On occasion, I have mused that RFMs might be old souls and all of those lifetimes contributed to their set of unique traits and to their resilience. And, more recently, it has occurred to me, that perhaps these clients are born with a crystalline strength that runs through the center of their body-minds that not even the most horrific abuser can touch, much less break.

Certainly, many rainforest-minded clients have a long, complicated grieving process in therapy to heal from the serious traumas and the devastating losses they have experienced. But they are not broken. At their center remains a powerful, tenacious, enduring, robust, resplendent Light.

And that Light saves them. And just might save us all.

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To my bloggEEs: As you can tell, I am a little anxious about this post (Did the 5 disclaimers give it away???) I am not sure why except that, perhaps, this is an even more complicated and controversial topic than usual. And then, I realized I’ve written about this before. Here. Go figure. Please share your personal stories in the comments. Your insights and experiences are so valuable. If you know of good resources about trauma, resilience, intuition, and spirituality, please tell us about them. Here are a few worth looking into: Spirituality: Tara Brach. Clarissa Pinkola Estes. On Being by Krista Tippett. The Evolutionary Collective. Trauma: Judith Blackstone. Complex PTSD. Healing Trauma. Sending you much love.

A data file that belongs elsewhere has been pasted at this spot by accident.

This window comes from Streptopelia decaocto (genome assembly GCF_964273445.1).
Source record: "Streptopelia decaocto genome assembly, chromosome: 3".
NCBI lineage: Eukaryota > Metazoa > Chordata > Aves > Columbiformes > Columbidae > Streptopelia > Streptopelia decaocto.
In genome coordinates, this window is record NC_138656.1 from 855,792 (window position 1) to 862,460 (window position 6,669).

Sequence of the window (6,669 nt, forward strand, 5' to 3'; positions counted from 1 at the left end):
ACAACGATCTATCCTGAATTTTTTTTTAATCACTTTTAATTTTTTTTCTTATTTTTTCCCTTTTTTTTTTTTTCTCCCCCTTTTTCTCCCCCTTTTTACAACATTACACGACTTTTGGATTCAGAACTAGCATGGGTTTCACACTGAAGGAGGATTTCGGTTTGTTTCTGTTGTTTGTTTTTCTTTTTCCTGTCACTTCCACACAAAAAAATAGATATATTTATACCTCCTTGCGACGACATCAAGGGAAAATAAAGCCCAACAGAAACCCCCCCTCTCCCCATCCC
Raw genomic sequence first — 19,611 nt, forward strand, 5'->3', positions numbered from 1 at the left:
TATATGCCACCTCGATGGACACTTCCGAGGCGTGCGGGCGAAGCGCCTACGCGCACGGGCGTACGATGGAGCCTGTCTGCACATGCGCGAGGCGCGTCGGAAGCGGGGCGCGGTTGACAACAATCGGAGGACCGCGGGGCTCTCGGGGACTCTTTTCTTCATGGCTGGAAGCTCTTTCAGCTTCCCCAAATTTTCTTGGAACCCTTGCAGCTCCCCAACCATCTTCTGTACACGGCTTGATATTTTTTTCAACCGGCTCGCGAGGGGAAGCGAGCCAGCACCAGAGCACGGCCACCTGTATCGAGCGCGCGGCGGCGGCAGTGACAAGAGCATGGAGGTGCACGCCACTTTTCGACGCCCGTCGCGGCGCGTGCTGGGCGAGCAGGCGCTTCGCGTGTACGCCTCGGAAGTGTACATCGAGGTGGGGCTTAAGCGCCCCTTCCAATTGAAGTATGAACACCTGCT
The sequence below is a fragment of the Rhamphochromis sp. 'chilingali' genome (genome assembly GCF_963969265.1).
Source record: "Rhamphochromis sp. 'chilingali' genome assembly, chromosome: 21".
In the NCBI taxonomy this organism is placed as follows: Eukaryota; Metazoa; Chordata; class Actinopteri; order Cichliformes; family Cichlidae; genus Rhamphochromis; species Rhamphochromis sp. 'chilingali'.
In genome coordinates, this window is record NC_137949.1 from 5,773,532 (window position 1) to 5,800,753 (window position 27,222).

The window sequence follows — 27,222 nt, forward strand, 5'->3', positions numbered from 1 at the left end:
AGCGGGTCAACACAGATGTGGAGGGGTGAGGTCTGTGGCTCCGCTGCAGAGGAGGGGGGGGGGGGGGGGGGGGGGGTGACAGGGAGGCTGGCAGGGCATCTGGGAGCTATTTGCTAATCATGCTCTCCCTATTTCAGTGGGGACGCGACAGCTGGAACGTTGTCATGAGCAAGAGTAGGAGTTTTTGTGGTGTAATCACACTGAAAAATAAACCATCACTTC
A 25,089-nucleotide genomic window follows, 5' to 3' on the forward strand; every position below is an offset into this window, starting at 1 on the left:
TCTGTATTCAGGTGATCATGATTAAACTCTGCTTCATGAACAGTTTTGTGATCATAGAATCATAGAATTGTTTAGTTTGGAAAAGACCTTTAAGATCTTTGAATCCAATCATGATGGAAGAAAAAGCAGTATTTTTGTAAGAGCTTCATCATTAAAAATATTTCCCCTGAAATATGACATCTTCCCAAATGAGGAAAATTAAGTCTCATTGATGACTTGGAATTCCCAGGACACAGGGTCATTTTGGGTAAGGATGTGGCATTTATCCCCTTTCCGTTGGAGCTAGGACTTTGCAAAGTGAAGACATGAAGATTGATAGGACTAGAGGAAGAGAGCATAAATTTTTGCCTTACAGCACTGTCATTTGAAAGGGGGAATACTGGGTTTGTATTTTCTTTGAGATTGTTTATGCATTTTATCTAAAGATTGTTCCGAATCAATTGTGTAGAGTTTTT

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Are You Crazy or Are You Just Gifted?

I was talking with a client the other day about her pain and frustration with her colleagues and friends who do not see the nuance, the complexities, the layers, the connections, the subtleties, the intricacies– that she experiences all the time. All the time. And in today’s divisive, angry, not-nuanced environment, she is not sure when to speak up or how to explain her perspective for fear of being misunderstood, ridiculed, or even cancelled.

When you have a rainforest mind, this is your life.

(photo courtesy Bud Helisson, Unsplash)

How do you explain to someone who does not have the capacity to see what you see that there is something else going on, something more, something that matters. Maybe even something beautiful. Or touching. Or astonishing. Or terrifying.